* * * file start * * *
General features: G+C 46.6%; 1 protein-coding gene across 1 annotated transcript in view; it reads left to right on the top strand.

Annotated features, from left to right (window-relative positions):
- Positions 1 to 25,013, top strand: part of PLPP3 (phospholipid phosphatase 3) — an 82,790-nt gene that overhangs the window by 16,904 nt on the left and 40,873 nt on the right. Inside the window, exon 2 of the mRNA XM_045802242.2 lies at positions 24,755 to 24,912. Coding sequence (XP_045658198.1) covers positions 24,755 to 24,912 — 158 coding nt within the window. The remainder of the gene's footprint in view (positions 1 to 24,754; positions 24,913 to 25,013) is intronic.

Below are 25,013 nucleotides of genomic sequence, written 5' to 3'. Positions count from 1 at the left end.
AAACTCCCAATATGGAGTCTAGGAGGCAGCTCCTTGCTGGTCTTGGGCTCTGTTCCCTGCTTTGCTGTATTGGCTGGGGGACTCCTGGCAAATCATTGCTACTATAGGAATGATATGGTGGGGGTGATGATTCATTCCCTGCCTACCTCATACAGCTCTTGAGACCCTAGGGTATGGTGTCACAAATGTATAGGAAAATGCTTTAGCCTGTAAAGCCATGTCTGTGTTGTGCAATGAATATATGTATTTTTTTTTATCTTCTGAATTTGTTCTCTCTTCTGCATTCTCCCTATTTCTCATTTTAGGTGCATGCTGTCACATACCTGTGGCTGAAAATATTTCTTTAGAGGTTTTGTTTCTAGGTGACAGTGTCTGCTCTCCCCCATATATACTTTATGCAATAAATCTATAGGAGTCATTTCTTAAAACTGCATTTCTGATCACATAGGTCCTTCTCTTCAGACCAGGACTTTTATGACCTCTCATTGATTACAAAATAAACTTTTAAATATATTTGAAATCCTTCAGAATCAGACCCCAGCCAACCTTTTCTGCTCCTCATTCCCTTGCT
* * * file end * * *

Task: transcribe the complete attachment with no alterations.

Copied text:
General features: G+C 46.6%; 1 protein-coding gene across 1 annotated transcript in view; it reads left to right on the top strand.

Annotated features, from left to right (window-relative positions):
- Positions 1 to 25,013, top strand: part of PLPP3 (phospholipid phosphatase 3) — an 82,790-nt gene that overhangs the window by 16,904 nt on the left and 40,873 nt on the right. Inside the window, exon 2 of the mRNA XM_045802242.2 lies at positions 24,755 to 24,912. Coding sequence (XP_045658198.1) covers positions 24,755 to 24,912 — 158 coding nt within the window. The remainder of the gene's footprint in view (positions 1 to 24,754; positions 24,913 to 25,013) is intronic.

Below are 25,013 nucleotides of genomic sequence, written 5' to 3'. Positions count from 1 at the left end.
AAACTCCCAATATGGAGTCTAGGAGGCAGCTCCTTGCTGGTCTTGGGCTCTGTTCCCTGCTTTGCTGTATTGGCTGGGGGACTCCTGGCAAATCATTGCTACTATAGGAATGATATGGTGGGGGTGATGATTCATTCCCTGCCTACCTCATACAGCTCTTGAGACCCTAGGGTATGGTGTCACAAATGTATAGGAAAATGCTTTAGCCTGTAAAGCCATGTCTGTGTTGTGCAATGAATATATGTATTTTTTTTTATCTTCTGAATTTGTTCTCTCTTCTGCATTCTCCCTATTTCTCATTTTAGGTGCATGCTGTCACATACCTGTGGCTGAAAATATTTCTTTAGAGGTTTTGTTTCTAGGTGACAGTGTCTGCTCTCCCCCATATATACTTTATGCAATAAATCTATAGGAGTCATTTCTTAAAACTGCATTTCTGATCACATAGGTCCTTCTCTTCAGACCAGGACTTTTATGACCTCTCATTGATTACAAAATAAACTTTTAAATATATTTGAAATCCTTCAGAATCAGACCCCAGCCAACCTTTTCTGCTCCTCATTCCCTTGCT